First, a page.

Bauerle Financial: Creating an Investment Portfolio That Reflects Your Values
As a socially conscious investor, you may want to create a financial portfolio that reflects your values. You can align your investments with your beliefs generally in one of two ways: negative screening (Socially Responsible Investing) and positive screening (Environmental, Social, and Governance). Each is implemented differently and understanding their nuances can help you select investments.
In a nutshell, Socially Responsible Investing (SRI) allows investors to avoid companies they dislike for ethical or moral reasons. Environmental, Social, and Governance (ESG), on the other hand, focuses on the analysis and inclusion of these issues when evaluating investment opportunities. Both strategies, of course, should seek to maximize financial return for the amount of risk taken. Let’s explore.
Negative Screening (SRI)
Socially Responsible Investing incorporates environmental and social issues into investment analysis and decision-making. But it is more about one’s individual preferences and as such, employs negative screening. Simply put, the negative screening excludes companies based on an individual threshold. For instance, you might want to create a portfolio that excludes all companies that generate 1% or more of revenue from selling alcoholic beverages. Employing SRI throughout your portfolio, in all areas of equity and fixed income depends on your personal values and principles. This includes an exercise to narrow which social values and concerns are most important to you. Maybe it’s not alcohol. Instead, maybe it’s tobacco or gambling because that is important to you from a moral perspective. The point is, the negative screens are entirely individual.
Positive Screening (ESG)
Environmental, Social, and Governance is a set of non-financial criteria that you can use with other performance metrics to assess potential investments. With ESG, you can evaluate the impact of corporate governance and economic activity on the environment and on communities. Positive screening assigns more “points” to companies whose practices align with your values. More points translate into a higher weighting in your portfolio. For example, if you’re concerned with employment equality, you can assign more points to companies that offer consistent benefits to employees regardless of gender, race, or sexual orientation. Encompassing a wide range of topics, criteria to screen for include topics such as:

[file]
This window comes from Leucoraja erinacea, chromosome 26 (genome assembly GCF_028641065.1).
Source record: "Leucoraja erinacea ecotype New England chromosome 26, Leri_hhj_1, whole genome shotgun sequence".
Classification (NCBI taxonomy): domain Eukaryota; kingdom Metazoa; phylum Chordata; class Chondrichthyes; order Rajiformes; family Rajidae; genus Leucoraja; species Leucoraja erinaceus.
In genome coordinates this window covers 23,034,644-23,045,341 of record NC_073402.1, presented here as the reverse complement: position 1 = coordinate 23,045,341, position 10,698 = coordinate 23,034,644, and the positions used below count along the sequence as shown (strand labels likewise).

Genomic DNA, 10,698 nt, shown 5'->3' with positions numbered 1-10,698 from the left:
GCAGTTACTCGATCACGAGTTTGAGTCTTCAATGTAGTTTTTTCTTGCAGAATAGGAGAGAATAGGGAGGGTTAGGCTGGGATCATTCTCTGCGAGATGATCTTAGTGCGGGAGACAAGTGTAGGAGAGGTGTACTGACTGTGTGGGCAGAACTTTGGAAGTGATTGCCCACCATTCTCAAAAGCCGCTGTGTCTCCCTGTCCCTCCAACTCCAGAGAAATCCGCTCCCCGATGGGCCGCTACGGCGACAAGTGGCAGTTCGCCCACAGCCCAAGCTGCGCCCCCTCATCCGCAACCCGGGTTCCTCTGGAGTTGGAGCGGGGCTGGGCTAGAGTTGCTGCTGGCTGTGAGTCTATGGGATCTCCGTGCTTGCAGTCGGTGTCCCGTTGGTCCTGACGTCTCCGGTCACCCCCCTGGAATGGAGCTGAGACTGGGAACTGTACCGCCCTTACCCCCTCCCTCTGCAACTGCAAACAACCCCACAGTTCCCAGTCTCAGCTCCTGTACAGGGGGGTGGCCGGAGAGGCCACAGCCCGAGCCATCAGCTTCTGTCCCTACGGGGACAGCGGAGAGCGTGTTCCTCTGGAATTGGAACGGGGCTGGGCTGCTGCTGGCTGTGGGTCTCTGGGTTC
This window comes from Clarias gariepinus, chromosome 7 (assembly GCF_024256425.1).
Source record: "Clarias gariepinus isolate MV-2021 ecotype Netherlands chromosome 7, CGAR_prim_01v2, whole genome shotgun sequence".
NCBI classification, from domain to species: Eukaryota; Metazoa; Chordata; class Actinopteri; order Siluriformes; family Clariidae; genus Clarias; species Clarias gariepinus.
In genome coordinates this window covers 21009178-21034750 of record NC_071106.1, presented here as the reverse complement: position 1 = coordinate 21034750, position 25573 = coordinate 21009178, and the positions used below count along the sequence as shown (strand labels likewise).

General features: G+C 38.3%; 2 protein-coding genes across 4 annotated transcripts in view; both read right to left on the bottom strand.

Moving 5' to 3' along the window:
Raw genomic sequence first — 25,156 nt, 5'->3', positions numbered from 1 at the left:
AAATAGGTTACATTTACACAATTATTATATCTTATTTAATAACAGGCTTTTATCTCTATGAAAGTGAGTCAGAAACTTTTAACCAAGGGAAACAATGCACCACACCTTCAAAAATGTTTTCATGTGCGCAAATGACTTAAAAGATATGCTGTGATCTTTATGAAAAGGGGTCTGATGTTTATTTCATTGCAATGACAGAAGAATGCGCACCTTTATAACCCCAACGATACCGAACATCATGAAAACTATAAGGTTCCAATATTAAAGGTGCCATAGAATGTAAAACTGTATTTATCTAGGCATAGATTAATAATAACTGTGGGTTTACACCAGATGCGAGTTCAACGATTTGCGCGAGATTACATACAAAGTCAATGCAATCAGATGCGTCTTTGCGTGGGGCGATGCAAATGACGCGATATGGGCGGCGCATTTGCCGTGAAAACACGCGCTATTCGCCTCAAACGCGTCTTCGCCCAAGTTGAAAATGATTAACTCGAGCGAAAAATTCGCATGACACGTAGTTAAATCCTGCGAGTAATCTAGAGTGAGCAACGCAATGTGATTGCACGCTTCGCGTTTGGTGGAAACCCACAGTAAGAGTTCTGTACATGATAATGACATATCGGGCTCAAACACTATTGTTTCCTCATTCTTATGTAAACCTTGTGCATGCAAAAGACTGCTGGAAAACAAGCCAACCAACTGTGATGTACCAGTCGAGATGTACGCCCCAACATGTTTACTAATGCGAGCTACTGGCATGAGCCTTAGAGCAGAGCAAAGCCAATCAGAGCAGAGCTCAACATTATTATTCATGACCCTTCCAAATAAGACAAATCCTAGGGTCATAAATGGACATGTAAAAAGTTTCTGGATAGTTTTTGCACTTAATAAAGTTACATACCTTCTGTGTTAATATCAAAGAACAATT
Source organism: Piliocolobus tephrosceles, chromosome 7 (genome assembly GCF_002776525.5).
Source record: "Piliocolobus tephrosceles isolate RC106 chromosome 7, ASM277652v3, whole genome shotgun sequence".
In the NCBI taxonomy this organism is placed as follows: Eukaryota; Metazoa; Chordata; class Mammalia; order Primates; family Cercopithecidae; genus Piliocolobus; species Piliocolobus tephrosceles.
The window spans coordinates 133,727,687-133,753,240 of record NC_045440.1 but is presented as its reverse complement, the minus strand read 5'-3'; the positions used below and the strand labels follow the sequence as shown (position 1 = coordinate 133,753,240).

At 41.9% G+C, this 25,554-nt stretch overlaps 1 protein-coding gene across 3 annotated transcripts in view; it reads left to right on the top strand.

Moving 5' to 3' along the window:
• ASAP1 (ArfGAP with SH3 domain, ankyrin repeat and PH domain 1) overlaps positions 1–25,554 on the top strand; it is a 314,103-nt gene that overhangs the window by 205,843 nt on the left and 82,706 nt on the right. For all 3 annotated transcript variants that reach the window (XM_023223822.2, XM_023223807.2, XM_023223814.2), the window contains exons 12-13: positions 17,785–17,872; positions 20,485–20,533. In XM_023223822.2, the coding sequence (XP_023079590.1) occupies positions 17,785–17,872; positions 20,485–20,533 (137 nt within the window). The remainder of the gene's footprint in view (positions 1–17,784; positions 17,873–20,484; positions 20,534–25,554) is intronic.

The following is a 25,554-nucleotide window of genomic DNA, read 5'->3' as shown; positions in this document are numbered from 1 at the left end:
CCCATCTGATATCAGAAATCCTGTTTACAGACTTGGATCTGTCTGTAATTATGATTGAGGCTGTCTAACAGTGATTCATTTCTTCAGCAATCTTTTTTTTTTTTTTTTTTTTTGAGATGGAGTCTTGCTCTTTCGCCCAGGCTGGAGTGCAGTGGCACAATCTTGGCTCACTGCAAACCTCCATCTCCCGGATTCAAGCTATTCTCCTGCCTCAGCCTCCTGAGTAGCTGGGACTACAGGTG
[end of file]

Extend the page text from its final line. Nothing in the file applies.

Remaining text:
• Human rights
• Resource conservation
• Consumer protection
• Executive compensation
• Global warming
Applying ESG and SRI with Your Advisor
By evaluating companies and establishing screens with help from your financial advisor, you can align your investment decisions with your values. Advances in research technology have enhanced our ability to collect data on companies, broadening the scope of many ESG and SRI strategies.
Your financial advisor will likely have a questionnaire to help. You might be concerned with human rights and want to avoid investing in companies that are implicated in rights violations or that support governments that harm local communities, for example. Your advisor can help screen for that.
You should also be aware, however, that some companies and other emerging economies don’t produce reliable data on investments that you might want to screen against. But with the right research and help, your advisor can help build a financial plan and portfolio that is more reflective of your passions and values.